Back in the 1970s, something like 80% of UK pubs were tied houses. That is, where a brewery owned either the freehold or leasehold. Of the remaining 20% supposedly "free" houses, a large percentage were effectively at least partially tied through a loan from a brewery. An exception was Scotland, where loan ties were the norm and brewers owned a relativley small number of pubs.
I find this letter about a court case involving a tied house fascinating. Had the landlord won, it would have bought the tied house system crashing down.
"TO THE EDITOR OF “THE BREWERS’ GUARDIAN."
SIR,—-Allow me, through the medium of your columns, to point out a case of considerable importance to brewers generally, and one which I hope will be taken up by our Country Brewers’ Society, should the scale turn in any but the way one would naturally expect it.
The case in question was resumed on Wednesday last, the 4th inst., at the Chancery Court of Lancaster, before the Vice-Chancellor (Sir H. F. Bristowe). It is an action brought by Messrs. Clegg & Wright and Mr. Robert Cain, brewers of Liverpool, against Mr. Benjamin Hands, lessee of the “Alexandra" Hotel, Upper Hill-street, Liverpool, for an injunction to restrain the latter from selling any ales or stouts except those supplied by or through the plaintith. Now, it seems that the defendant (Mr. Hands) is the lessee of a public-house, the property of Messrs. Clegg & Wright, and some short time ago Messrs. Clegg & Wright sold their business to Mr. Robert Cain, who is the largest brewer in the city of Liverpool; Upon the consignment of Clegg & Wright’s business to Mr. Cain, the defendant refused, and still refuses, to deal with Mr. Cain, on the grounds that the article supplied by this gentleman is not of the quality supplied by Clegg and Wright. The defendant has never dealt with Mr. Cain, and his line of defence seems to rest entirely upon hearsay, and here, I venture to say, rests the rider which will turn the scale. Independent of this, I consider, sir, that upon this case rests one of the most important points in connection with licensed property, for the simple reason should a brewer feel disposed to part with his business, any “tied" houses he may have that are leased to tenants, such tenants may, according to the line of defence, absolutely refuse to deal with anybody but the party or parties from whom their lease was obtained, and the clause in any lease explaining the fact that the lessor has power to assign his business to a second party falls to the ground, and the once “tied" tenant becomes free to deal from whom he wishes, independent of the fact that his lease may have been a hiring lease, that the rent he pays may (as it is in many cases) be even less than the rent paid by the brewer, or, on the other hand, not capable of bringing back interest upon the money invested in the property by the owner.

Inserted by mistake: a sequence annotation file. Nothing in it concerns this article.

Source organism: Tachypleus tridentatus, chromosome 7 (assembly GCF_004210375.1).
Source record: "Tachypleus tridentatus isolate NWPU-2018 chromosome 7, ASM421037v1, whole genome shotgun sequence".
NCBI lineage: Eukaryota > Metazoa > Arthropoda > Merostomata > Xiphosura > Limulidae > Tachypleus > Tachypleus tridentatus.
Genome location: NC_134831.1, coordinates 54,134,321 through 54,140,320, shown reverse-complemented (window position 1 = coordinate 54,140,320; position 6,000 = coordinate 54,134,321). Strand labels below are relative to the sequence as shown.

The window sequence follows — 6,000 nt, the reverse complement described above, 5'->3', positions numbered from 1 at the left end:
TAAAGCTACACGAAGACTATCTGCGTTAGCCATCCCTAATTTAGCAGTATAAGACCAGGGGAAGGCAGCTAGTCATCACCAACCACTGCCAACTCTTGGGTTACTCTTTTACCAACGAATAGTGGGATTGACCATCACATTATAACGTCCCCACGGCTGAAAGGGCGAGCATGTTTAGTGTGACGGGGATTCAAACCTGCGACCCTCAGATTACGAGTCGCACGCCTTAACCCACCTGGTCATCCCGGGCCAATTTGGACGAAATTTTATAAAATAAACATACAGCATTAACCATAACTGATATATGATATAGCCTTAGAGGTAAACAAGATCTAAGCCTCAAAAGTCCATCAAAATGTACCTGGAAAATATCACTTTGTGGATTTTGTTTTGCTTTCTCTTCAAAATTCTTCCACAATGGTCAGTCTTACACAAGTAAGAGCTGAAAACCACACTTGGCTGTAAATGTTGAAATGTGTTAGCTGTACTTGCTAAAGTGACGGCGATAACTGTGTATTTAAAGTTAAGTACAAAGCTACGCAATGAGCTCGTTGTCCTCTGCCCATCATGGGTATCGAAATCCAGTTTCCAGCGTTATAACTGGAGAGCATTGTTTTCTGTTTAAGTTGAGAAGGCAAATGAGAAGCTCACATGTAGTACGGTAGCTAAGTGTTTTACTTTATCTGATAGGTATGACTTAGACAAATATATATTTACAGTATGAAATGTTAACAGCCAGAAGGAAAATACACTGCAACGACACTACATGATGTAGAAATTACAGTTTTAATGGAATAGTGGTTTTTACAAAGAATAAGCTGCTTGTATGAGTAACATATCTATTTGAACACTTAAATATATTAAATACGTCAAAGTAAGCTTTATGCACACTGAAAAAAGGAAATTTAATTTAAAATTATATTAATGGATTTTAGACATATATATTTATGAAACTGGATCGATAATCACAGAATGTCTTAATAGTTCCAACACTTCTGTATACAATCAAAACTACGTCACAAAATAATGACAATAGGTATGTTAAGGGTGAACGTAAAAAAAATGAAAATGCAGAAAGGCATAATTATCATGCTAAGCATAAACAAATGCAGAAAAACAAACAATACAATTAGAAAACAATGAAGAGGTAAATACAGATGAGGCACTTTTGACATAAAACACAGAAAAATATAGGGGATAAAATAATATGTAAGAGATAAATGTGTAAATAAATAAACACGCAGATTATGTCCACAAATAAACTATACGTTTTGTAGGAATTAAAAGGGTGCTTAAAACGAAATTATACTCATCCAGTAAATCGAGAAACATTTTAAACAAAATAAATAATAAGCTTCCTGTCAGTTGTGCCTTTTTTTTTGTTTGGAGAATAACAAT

All I ask is justice, and I have taken the trouble, Sir, to write this letter with the hope that every paper in the interests of the brewing trade will publish full reports of this case, since it is the turning-point of a great financial difficulty, upon which many brewers have already been put to considerable annoyance and expense.
I am, Sir, yours faithfully,
R. D. BAILEY, F.C.S.
The Laboralory, “City” Brewery,
"The Brewers' Guardian 1889", 1889, page 390.
If the lease of a tied house couldn't be transferred from one brewer to another, it would have a big negative effect on their value. Brewers had invested huge sums buying up pubs and would suffer big paper losses if their value fell considerably. It woulkd also make buying up rival brewers unattractive if it didn't include their tied houses. Most buyers weren't interested in the brewery itself, just its pubs.
Obviously, the landlord of the Alexandra Hotel must have lost the case. Otherewise the tied house system of my youth wouldn't have existed. At least not in the form I knew.
The Alexandra Hotel seems to have closed sometime in the last ten years.